May 27 2015

We showed up yesterday. Students. Parents. Community organizers. And a band. That’s right, at the Los Angeles Unified School District headquarters, located in Downtown Los Angeles, that normally houses some hefty decisions on school budgets and dialogue on education reform—but today they were treated to a music concert with sounds resonating from the east side and lyrics developed in conjunction with Grammy-Award winning artists from the band Quetzal.

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Last year, members of the band led a series of collective songwriting workshops and the topic of discussion was the Local Control Funding Formula (LCFF) and school budgets. The song that developed was a booming rock beat fusing together a number of different sounds, but with one clear message: we want more supportive programs at schools like Roosevelt and Mendez High School that will ensure student success and increase the graduation rate. The whole notion of “Artivism” was present as some of the students that helped produce the music video, “Lights On” were on hand leading today’s RALLY FOR JUSTICE.

And today, that message came to the doorstep of LAUSD. As workers and visitors poured out of the building, they stopped and listened to the music. The noise emanated from students and parents, demanding more counselors at their schools, more mental health services, and a decrease of LCFF dollars going to fund school police.

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Instead, these activists want to see their LCFF dollars provide additional restorative justice programs and wellness centers. The song was clear and hit at the nerve of what folks are beginning to wonder, “Where does all the money go?” This issue of transparency continues to resonate as it is incredibly challenging to decipher the school budget code, with large sums of money being allocated to fund services that don’t provide much detail to how they will impact low-income, English language learners or foster youth, as dictated by the LCFF regulations.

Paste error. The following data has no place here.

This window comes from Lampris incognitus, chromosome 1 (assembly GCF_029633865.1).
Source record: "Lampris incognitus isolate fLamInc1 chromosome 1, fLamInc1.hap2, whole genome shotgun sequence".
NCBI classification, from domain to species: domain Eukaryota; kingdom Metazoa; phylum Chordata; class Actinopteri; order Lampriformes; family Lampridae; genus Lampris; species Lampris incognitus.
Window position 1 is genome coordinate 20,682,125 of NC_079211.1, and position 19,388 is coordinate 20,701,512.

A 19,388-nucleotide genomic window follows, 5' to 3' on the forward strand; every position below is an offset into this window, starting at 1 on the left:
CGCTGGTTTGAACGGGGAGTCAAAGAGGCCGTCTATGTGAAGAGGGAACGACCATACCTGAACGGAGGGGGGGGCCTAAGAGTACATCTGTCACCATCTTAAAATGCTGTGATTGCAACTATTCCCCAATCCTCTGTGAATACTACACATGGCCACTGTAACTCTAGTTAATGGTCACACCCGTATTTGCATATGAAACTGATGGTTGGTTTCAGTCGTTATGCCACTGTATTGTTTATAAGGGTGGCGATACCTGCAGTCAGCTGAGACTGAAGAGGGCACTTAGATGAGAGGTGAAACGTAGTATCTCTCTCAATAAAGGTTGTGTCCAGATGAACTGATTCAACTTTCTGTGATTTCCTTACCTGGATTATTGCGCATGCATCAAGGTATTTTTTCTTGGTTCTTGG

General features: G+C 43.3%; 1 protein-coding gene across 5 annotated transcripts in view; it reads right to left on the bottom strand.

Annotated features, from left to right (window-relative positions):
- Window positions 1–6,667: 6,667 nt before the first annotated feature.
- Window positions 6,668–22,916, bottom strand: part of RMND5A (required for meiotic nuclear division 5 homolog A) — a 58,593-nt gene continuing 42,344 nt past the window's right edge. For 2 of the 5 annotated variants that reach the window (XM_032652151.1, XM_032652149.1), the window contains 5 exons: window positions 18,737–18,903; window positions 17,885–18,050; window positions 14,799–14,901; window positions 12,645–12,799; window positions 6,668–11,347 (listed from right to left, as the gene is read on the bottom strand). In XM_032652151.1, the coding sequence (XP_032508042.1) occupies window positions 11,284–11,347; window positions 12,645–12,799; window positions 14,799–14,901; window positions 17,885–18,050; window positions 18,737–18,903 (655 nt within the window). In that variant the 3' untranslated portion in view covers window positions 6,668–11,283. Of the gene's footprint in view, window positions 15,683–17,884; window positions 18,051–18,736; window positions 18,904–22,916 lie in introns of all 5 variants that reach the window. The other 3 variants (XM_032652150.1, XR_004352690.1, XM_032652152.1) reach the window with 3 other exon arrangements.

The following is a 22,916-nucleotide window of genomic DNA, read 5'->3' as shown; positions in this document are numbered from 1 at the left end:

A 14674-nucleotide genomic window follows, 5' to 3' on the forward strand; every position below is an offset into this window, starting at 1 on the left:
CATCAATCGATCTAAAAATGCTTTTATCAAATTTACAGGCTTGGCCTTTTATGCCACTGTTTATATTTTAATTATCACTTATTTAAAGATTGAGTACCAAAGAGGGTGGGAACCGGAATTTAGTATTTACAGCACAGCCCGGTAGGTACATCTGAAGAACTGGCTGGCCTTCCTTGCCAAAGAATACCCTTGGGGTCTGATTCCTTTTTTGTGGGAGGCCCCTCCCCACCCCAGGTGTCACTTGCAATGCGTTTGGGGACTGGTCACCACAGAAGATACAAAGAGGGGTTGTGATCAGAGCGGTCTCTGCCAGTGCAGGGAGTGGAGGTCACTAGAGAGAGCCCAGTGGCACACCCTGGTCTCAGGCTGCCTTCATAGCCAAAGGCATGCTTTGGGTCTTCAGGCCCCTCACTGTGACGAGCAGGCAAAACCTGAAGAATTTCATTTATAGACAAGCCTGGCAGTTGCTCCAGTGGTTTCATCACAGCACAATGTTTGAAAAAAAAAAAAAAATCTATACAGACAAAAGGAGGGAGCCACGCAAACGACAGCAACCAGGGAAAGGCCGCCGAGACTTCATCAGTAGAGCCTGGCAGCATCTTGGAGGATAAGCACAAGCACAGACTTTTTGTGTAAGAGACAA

At 3:43pm, a bus full of students from Roosevelt High School unloaded on Beaudry Ave and these teens knew exactly what to do. They marched off the bus and straight to a pile of poster boards they had painted in the last couple of weeks. These poster boards were carried with pride, with strong messages like Counselors Not Cops and LCFF Means Solutions Not Suspensions. Over the course of several weeks, these students came to our youth center at the YMCA on Whittier Blvd to make these signs and organize themselves to get ready for today’s event. I could tell that when the music started blaring over the speakers, these student organizers were content.

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Stephanie Medina, who grew up in Boyle Heights, said she felt “powerful and proud of what was accomplished today.” She continued, “It was really exciting to be here. And I think today really informed everyone of our demands as we get ready for the next stage in our community organizing.”

That next stage will be planning another demonstration at the School Board for the Public Hearings on LCFF budget items, currently scheduled for Tuesday, June 16, 2015.

I anticipate that our YMCA youth center will be busy over the next couple of weeks, filling once again with the energy of teenagers who are dedicating themselves to their community. I’m fine with this notion, because it comes with the territory of serving as Director of Youth Development for the Weingart East Los Angeles YMCA.

If you were lucky enough to catch today’s concert, we thank you for being there. If you missed it, you can watch the “Lights On” music video below.

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